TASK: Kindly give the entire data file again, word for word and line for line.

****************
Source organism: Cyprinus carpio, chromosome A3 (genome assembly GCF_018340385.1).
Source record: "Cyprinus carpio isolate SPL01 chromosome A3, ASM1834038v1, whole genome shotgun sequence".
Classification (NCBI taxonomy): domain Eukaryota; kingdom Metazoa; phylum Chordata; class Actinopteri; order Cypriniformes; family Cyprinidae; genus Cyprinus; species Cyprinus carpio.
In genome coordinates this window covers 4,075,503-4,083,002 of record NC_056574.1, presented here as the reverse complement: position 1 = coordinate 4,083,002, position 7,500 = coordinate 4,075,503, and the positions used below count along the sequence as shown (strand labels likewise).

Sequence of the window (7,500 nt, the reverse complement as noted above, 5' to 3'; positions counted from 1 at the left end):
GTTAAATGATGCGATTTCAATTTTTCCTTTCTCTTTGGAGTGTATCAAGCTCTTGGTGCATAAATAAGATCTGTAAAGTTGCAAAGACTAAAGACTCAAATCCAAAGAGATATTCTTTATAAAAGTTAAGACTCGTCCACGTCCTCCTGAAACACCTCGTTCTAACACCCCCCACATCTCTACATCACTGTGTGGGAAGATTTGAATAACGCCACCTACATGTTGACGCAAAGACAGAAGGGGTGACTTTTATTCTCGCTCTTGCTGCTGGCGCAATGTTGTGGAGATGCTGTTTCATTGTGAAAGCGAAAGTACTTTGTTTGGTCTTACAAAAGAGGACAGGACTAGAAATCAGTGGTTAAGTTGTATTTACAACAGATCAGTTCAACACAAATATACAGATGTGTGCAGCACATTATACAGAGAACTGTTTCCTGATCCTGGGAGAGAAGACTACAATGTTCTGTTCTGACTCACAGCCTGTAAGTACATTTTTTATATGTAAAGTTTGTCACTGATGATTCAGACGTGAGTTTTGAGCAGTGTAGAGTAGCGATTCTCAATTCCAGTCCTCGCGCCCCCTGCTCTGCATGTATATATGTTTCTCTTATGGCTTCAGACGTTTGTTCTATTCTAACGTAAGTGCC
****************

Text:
Source organism: Cyprinus carpio, chromosome A3 (genome assembly GCF_018340385.1).
Source record: "Cyprinus carpio isolate SPL01 chromosome A3, ASM1834038v1, whole genome shotgun sequence".
Classification (NCBI taxonomy): domain Eukaryota; kingdom Metazoa; phylum Chordata; class Actinopteri; order Cypriniformes; family Cyprinidae; genus Cyprinus; species Cyprinus carpio.
In genome coordinates this window covers 4,075,503-4,083,002 of record NC_056574.1, presented here as the reverse complement: position 1 = coordinate 4,083,002, position 7,500 = coordinate 4,075,503, and the positions used below count along the sequence as shown (strand labels likewise).

Sequence of the window (7,500 nt, the reverse complement as noted above, 5' to 3'; positions counted from 1 at the left end):
GTTAAATGATGCGATTTCAATTTTTCCTTTCTCTTTGGAGTGTATCAAGCTCTTGGTGCATAAATAAGATCTGTAAAGTTGCAAAGACTAAAGACTCAAATCCAAAGAGATATTCTTTATAAAAGTTAAGACTCGTCCACGTCCTCCTGAAACACCTCGTTCTAACACCCCCCACATCTCTACATCACTGTGTGGGAAGATTTGAATAACGCCACCTACATGTTGACGCAAAGACAGAAGGGGTGACTTTTATTCTCGCTCTTGCTGCTGGCGCAATGTTGTGGAGATGCTGTTTCATTGTGAAAGCGAAAGTACTTTGTTTGGTCTTACAAAAGAGGACAGGACTAGAAATCAGTGGTTAAGTTGTATTTACAACAGATCAGTTCAACACAAATATACAGATGTGTGCAGCACATTATACAGAGAACTGTTTCCTGATCCTGGGAGAGAAGACTACAATGTTCTGTTCTGACTCACAGCCTGTAAGTACATTTTTTATATGTAAAGTTTGTCACTGATGATTCAGACGTGAGTTTTGAGCAGTGTAGAGTAGCGATTCTCAATTCCAGTCCTCGCGCCCCCTGCTCTGCATGTATATATGTTTCTCTTATGGCTTCAGACGTTTGTTCTATTCTAACGTAAGTGCC